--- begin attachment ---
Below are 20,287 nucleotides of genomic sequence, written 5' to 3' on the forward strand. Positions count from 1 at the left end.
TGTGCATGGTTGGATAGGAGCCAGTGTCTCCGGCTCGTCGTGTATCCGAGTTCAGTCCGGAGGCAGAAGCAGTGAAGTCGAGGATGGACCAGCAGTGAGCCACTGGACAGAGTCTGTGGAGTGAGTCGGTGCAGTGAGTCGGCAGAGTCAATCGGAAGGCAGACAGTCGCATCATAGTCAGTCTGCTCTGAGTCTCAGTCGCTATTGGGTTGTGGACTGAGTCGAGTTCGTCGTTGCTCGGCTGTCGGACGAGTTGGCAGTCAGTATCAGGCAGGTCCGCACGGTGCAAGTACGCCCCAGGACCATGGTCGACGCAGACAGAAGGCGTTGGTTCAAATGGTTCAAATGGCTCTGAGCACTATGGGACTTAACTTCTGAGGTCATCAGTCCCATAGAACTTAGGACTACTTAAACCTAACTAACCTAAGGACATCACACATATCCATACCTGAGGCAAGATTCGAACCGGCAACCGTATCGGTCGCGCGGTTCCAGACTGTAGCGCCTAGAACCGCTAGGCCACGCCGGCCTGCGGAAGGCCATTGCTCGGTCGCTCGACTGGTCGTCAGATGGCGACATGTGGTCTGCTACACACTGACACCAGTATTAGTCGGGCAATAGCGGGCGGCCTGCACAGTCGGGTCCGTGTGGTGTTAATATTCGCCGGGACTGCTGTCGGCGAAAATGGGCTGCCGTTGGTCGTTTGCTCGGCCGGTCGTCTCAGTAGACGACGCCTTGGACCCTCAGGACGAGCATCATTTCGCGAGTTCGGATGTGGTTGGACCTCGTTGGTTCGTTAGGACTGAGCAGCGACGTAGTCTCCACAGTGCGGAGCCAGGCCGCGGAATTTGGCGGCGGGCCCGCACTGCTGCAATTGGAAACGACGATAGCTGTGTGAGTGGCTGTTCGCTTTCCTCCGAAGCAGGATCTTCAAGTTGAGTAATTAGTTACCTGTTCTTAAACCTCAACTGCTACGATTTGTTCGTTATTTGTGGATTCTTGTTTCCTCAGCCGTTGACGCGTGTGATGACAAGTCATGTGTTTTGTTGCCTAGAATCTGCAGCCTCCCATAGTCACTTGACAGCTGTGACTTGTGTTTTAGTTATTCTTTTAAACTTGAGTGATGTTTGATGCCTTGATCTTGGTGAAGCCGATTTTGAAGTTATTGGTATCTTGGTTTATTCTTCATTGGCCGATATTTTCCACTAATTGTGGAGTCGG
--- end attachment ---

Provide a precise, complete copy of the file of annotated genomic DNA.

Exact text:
Below are 20,287 nucleotides of genomic sequence, written 5' to 3' on the forward strand. Positions count from 1 at the left end.
TGTGCATGGTTGGATAGGAGCCAGTGTCTCCGGCTCGTCGTGTATCCGAGTTCAGTCCGGAGGCAGAAGCAGTGAAGTCGAGGATGGACCAGCAGTGAGCCACTGGACAGAGTCTGTGGAGTGAGTCGGTGCAGTGAGTCGGCAGAGTCAATCGGAAGGCAGACAGTCGCATCATAGTCAGTCTGCTCTGAGTCTCAGTCGCTATTGGGTTGTGGACTGAGTCGAGTTCGTCGTTGCTCGGCTGTCGGACGAGTTGGCAGTCAGTATCAGGCAGGTCCGCACGGTGCAAGTACGCCCCAGGACCATGGTCGACGCAGACAGAAGGCGTTGGTTCAAATGGTTCAAATGGCTCTGAGCACTATGGGACTTAACTTCTGAGGTCATCAGTCCCATAGAACTTAGGACTACTTAAACCTAACTAACCTAAGGACATCACACATATCCATACCTGAGGCAAGATTCGAACCGGCAACCGTATCGGTCGCGCGGTTCCAGACTGTAGCGCCTAGAACCGCTAGGCCACGCCGGCCTGCGGAAGGCCATTGCTCGGTCGCTCGACTGGTCGTCAGATGGCGACATGTGGTCTGCTACACACTGACACCAGTATTAGTCGGGCAATAGCGGGCGGCCTGCACAGTCGGGTCCGTGTGGTGTTAATATTCGCCGGGACTGCTGTCGGCGAAAATGGGCTGCCGTTGGTCGTTTGCTCGGCCGGTCGTCTCAGTAGACGACGCCTTGGACCCTCAGGACGAGCATCATTTCGCGAGTTCGGATGTGGTTGGACCTCGTTGGTTCGTTAGGACTGAGCAGCGACGTAGTCTCCACAGTGCGGAGCCAGGCCGCGGAATTTGGCGGCGGGCCCGCACTGCTGCAATTGGAAACGACGATAGCTGTGTGAGTGGCTGTTCGCTTTCCTCCGAAGCAGGATCTTCAAGTTGAGTAATTAGTTACCTGTTCTTAAACCTCAACTGCTACGATTTGTTCGTTATTTGTGGATTCTTGTTTCCTCAGCCGTTGACGCGTGTGATGACAAGTCATGTGTTTTGTTGCCTAGAATCTGCAGCCTCCCATAGTCACTTGACAGCTGTGACTTGTGTTTTAGTTATTCTTTTAAACTTGAGTGATGTTTGATGCCTTGATCTTGGTGAAGCCGATTTTGAAGTTATTGGTATCTTGGTTTATTCTTCATTGGCCGATATTTTCCACTAATTGTGGAGTCGG